In the morning, we heard a knock upon the cabin door. I opened the door to find a monk standing there, a Greyfriar brother who called himself Brother Providence. A young man with dark brown hair, but his hair was not as brown as were his eyes, the color of which were as dark chocolate that had been sprinkled with flecks of gold.
He said that he had heard that a hungry sojourner might find a bite to eat from the warm hearted folks who dwelt in this cabin in the clearing in the depths of the maple wood. I did not know how to answer, but Granddad eagerly assured him that this was true. And so we welcomed him in and shared with him our biscuits and coffee that we had been making on the fire.
In turn, he pulled from his knapsack a jar of honey. And when he opened the jar, he pulled out the honeycomb and allowed the sweet honey to drip upon our biscuits. As we ate more biscuits than probably we had planned, the Greyfriar shared with us that any brothers had been called from many different regions. they were to make pilgrimage to an abandoned abbey by a place called Miller's Well. I jumped in to tell him, "Yes, we know the abbey. It is not far, nor far at all from our home, down by the Chateauguay.
When I said the words, by the Chateaugauy, a sudden awareness that we ourselves were far from home. And a homesickness crept into my heart. But I shook it away for I did not it there within me.
Brother Providence told us that if had been chosen to be the pathfinder for his brothers, to mark the trail that they might follow. he asked if the brothers might find shelter in our cabin as they journeyed by. I did not answer, but my grandfather, quite naturally it seemed, assured the friar that this was meant to be.
After breakfast the good friar gave us his thanks, a prayer of blessing and his jar of holy honey. He gave us embrace and journeyed on. As did we. But only after we provisioned our packs from the cabin's larder, filling them full with sacks of salted meat and biscuit mix, some small fruitcakes, and two jars of stewed apples. And of course, the jar of honey. I left behind some words upon a sheet of paper, hoping that the brothers might find them there. i told of them of all the secret places around the grey stone abbey and directions to our farm across the river. And with me, I took the book I had read the night before, the book that told the tales of Irish monks and rugged fishermen crossing the northern sea. I somehow that it was not stealing, but I still asked my grandfather if I might take this with me. He said with clear conviction, "That book I am sure was meant for you."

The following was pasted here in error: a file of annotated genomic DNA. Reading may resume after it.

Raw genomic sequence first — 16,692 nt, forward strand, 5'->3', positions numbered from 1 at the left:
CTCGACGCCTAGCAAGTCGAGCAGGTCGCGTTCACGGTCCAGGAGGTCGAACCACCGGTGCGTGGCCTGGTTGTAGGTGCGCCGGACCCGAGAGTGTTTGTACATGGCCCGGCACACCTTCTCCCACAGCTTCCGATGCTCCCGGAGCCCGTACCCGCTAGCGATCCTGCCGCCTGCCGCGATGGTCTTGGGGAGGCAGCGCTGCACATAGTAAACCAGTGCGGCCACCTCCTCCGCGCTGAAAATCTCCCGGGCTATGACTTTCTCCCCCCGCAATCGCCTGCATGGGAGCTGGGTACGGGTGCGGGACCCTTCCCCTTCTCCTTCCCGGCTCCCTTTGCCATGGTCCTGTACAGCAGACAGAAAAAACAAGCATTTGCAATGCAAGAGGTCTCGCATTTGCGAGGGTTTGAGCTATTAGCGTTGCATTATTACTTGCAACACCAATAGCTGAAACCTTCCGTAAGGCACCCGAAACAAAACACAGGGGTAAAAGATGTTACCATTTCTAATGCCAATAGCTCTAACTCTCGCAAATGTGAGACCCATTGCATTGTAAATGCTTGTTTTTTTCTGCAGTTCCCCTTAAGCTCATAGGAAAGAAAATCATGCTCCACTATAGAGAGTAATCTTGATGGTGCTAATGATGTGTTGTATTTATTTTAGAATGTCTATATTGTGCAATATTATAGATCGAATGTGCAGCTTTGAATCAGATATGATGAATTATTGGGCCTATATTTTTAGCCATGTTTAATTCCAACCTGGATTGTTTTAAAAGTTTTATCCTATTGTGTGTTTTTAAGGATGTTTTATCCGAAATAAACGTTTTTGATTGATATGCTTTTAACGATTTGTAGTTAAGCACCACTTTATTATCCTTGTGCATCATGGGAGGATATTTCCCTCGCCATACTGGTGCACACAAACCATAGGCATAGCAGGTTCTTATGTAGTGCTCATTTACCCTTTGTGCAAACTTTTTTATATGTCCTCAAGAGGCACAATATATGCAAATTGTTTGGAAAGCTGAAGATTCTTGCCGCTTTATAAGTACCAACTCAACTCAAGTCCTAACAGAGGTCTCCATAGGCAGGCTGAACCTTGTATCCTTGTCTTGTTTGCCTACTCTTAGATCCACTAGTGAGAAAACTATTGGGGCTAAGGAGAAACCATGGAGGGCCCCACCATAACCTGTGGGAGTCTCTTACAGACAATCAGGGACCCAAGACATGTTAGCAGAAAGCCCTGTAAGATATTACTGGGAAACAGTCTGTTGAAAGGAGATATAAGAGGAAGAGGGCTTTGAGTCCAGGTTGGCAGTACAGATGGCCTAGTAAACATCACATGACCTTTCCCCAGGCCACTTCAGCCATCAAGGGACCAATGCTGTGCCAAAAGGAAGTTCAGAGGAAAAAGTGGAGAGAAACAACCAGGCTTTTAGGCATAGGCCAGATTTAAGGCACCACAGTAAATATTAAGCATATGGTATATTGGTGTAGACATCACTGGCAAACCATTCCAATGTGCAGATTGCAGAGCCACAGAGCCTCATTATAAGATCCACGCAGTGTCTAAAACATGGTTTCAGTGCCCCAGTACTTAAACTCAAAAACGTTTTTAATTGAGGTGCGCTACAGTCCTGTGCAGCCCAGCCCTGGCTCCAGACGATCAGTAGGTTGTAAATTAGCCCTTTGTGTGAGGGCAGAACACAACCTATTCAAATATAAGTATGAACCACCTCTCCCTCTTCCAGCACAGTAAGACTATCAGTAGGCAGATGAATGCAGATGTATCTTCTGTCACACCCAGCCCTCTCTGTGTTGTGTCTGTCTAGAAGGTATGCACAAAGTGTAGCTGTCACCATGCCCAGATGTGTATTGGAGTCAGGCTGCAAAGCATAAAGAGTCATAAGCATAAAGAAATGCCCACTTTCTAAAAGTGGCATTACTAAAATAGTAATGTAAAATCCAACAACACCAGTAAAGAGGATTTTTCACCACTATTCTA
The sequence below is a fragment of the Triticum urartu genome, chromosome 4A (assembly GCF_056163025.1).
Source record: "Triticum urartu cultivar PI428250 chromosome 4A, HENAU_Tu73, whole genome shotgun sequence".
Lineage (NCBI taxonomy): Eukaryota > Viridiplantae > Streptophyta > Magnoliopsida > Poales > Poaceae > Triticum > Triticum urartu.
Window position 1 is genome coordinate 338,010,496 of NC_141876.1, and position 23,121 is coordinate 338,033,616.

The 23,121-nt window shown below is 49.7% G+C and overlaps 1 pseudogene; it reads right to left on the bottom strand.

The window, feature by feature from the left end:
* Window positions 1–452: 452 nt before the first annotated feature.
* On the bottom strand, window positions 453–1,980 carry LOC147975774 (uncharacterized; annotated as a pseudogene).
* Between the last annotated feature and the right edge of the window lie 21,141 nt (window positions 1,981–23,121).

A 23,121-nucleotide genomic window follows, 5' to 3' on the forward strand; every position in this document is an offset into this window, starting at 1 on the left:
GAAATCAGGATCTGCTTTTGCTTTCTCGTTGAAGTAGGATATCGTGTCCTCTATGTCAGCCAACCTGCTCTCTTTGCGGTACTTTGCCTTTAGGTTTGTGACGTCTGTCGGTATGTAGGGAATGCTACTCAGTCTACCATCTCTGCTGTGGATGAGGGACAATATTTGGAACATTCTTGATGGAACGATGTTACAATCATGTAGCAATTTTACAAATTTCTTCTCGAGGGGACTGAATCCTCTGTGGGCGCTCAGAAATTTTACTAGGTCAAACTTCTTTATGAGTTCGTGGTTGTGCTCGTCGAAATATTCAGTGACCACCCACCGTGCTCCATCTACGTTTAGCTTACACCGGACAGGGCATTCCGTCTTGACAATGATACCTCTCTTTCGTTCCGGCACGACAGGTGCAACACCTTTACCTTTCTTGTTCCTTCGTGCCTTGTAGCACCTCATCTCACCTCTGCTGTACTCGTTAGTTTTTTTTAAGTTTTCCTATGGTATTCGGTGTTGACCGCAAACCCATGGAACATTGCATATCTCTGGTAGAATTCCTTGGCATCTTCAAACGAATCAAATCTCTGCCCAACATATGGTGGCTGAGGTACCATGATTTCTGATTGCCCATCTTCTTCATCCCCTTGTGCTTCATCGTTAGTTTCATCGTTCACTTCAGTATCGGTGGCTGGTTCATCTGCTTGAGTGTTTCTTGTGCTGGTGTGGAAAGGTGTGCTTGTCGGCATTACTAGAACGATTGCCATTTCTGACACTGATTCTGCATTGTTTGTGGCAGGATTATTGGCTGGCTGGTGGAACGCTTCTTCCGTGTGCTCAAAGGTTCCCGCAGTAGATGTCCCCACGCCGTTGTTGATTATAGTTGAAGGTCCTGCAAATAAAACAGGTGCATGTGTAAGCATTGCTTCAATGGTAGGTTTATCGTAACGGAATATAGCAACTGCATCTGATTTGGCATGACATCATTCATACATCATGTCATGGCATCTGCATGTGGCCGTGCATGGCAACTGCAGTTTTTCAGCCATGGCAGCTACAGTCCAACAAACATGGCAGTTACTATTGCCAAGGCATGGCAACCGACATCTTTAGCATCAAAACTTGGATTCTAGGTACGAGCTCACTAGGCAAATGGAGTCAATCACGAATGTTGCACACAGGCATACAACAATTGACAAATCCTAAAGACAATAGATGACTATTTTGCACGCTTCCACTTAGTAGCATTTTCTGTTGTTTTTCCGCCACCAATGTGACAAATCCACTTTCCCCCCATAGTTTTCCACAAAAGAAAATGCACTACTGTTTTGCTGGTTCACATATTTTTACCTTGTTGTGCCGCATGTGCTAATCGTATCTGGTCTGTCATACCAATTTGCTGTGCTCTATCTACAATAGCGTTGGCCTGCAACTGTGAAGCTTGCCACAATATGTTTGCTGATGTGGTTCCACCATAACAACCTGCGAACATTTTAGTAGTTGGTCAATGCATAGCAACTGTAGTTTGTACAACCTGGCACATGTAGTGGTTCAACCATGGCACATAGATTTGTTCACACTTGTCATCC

As we left the cabin, we could hear ducks lifting from some unseen lake, heading to their summer place somewhere ahead. Their raucous laughter had the sound of a hundred excited souls eager to be traveling on, urging one another to travel faster, to move along.
With each mile of our travel through the endless maple forest, springtime seem to emerge in sudden arrival, as if the hours of our time were as the days of the forest. The nests that but yesterday were being woven by expectant parents, now could barely hold back the hatchlings eager to be testing wings. The leaflets unfolded into leaves, the greening of the trees darkened through the day. And by the the first shadows of the gloaming, the first whispers of the summer wind drifted in.
Then from inside the woods, we would hear an owl's hoot followed by a silence as if the owl were coming near. And then we would come upon a lantern hanging from a branch, a light upon our path hung there by some mysterious, beneficent someone, a someone whose work was to guide through the night.
Again and again, the owl's hoot and the wisp of silent wings preceded the appearance of the next lantern, always just within the last step before the prior lantern had faded from our sight.
That night we journeyed through forest darkness, journeying from lantern to lantern. I asked grandfather why we simply did not take the lantern with us. He answered, "These lanterns are here for more pilgrims than merely ourselves. I sense that these lanterns belong the Greyfriars who are finding their way home, to the home that awaits them in a place they've never known. Lad, we are simply retracing the path that their trailblazer has made for them. We will find our way home by way of the light that will guide them to their home. Lanterns are like this. We place lanterns for other pilgrims so that they might find their way through darkness as have we."
That night I found that the darkness is not so dark at all, when there has been placed a little lantern light along the way.